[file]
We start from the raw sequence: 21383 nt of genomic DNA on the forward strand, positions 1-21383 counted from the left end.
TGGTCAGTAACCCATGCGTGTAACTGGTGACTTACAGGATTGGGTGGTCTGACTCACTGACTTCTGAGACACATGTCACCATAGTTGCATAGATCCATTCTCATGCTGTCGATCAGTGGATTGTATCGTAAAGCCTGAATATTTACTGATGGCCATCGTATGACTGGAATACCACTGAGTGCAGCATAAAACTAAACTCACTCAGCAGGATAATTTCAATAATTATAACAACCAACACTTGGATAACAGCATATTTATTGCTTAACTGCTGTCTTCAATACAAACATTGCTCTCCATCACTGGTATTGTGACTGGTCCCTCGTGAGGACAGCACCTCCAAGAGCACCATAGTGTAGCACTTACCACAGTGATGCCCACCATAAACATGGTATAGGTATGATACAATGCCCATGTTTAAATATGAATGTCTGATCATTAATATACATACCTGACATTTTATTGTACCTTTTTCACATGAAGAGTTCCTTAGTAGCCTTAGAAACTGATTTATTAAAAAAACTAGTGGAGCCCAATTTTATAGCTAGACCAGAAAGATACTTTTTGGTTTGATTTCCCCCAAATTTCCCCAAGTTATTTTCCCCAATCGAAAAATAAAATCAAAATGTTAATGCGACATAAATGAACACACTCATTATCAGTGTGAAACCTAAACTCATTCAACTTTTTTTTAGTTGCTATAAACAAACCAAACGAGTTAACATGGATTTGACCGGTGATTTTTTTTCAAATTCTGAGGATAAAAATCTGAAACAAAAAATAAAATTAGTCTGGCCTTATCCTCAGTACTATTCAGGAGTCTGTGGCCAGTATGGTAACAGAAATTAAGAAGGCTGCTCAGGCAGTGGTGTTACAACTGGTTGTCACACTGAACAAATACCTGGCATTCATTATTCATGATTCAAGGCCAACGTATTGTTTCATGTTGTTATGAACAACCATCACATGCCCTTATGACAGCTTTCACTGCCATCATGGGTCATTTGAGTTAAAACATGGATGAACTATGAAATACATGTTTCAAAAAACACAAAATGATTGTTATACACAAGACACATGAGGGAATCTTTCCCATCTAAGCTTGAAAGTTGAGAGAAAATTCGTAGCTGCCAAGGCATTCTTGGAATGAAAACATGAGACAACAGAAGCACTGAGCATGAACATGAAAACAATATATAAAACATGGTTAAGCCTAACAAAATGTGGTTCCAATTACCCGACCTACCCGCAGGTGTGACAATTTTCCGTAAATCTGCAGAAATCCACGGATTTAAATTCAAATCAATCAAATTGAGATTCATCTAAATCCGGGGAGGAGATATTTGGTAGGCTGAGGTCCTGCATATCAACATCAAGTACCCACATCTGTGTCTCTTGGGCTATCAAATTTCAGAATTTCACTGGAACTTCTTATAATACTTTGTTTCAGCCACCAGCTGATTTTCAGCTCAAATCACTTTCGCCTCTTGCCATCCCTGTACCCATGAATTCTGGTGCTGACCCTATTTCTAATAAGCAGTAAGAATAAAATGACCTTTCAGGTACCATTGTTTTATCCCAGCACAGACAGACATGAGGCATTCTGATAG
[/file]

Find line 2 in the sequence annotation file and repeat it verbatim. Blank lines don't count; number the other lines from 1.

TGGTCAGTAACCCATGCGTGTAACTGGTGACTTACAGGATTGGGTGGTCTGACTCACTGACTTCTGAGACACATGTCACCATAGTTGCATAGATCCATTCTCATGCTGTCGATCAGTGGATTGTATCGTAAAGCCTGAATATTTACTGATGGCCATCGTATGACTGGAATACCACTGAGTGCAGCATAAAACTAAACTCACTCAGCAGGATAATTTCAATAATTATAACAACCAACACTTGGATAACAGCATATTTATTGCTTAACTGCTGTCTTCAATACAAACATTGCTCTCCATCACTGGTATTGTGACTGGTCCCTCGTGAGGACAGCACCTCCAAGAGCACCATAGTGTAGCACTTACCACAGTGATGCCCACCATAAACATGGTATAGGTATGATACAATGCCCATGTTTAAATATGAATGTCTGATCATTAATATACATACCTGACATTTTATTGTACCTTTTTCACATGAAGAGTTCCTTAGTAGCCTTAGAAACTGATTTATTAAAAAAACTAGTGGAGCCCAATTTTATAGCTAGACCAGAAAGATACTTTTTGGTTTGATTTCCCCCAAATTTCCCCAAGTTATTTTCCCCAATCGAAAAATAAAATCAAAATGTTAATGCGACATAAATGAACACACTCATTATCAGTGTGAAACCTAAACTCATTCAACTTTTTTTTAGTTGCTATAAACAAACCAAACGAGTTAACATGGATTTGACCGGTGATTTTTTTTCAAATTCTGAGGATAAAAATCTGAAACAAAAAATAAAATTAGTCTGGCCTTATCCTCAGTACTATTCAGGAGTCTGTGGCCAGTATGGTAACAGAAATTAAGAAGGCTGCTCAGGCAGTGGTGTTACAACTGGTTGTCACACTGAACAAATACCTGGCATTCATTATTCATGATTCAAGGCCAACGTATTGTTTCATGTTGTTATGAACAACCATCACATGCCCTTATGACAGCTTTCACTGCCATCATGGGTCATTTGAGTTAAAACATGGATGAACTATGAAATACATGTTTCAAAAAACACAAAATGATTGTTATACACAAGACACATGAGGGAATCTTTCCCATCTAAGCTTGAAAGTTGAGAGAAAATTCGTAGCTGCCAAGGCATTCTTGGAATGAAAACATGAGACAACAGAAGCACTGAGCATGAACATGAAAACAATATATAAAACATGGTTAAGCCTAACAAAATGTGGTTCCAATTACCCGACCTACCCGCAGGTGTGACAATTTTCCGTAAATCTGCAGAAATCCACGGATTTAAATTCAAATCAATCAAATTGAGATTCATCTAAATCCGGGGAGGAGATATTTGGTAGGCTGAGGTCCTGCATATCAACATCAAGTACCCACATCTGTGTCTCTTGGGCTATCAAATTTCAGAATTTCACTGGAACTTCTTATAATACTTTGTTTCAGCCACCAGCTGATTTTCAGCTCAAATCACTTTCGCCTCTTGCCATCCCTGTACCCATGAATTCTGGTGCTGACCCTATTTCTAATAAGCAGTAAGAATAAAATGACCTTTCAGGTACCATTGTTTTATCCCAGCACAGACAGACATGAGGCATTCTGATAG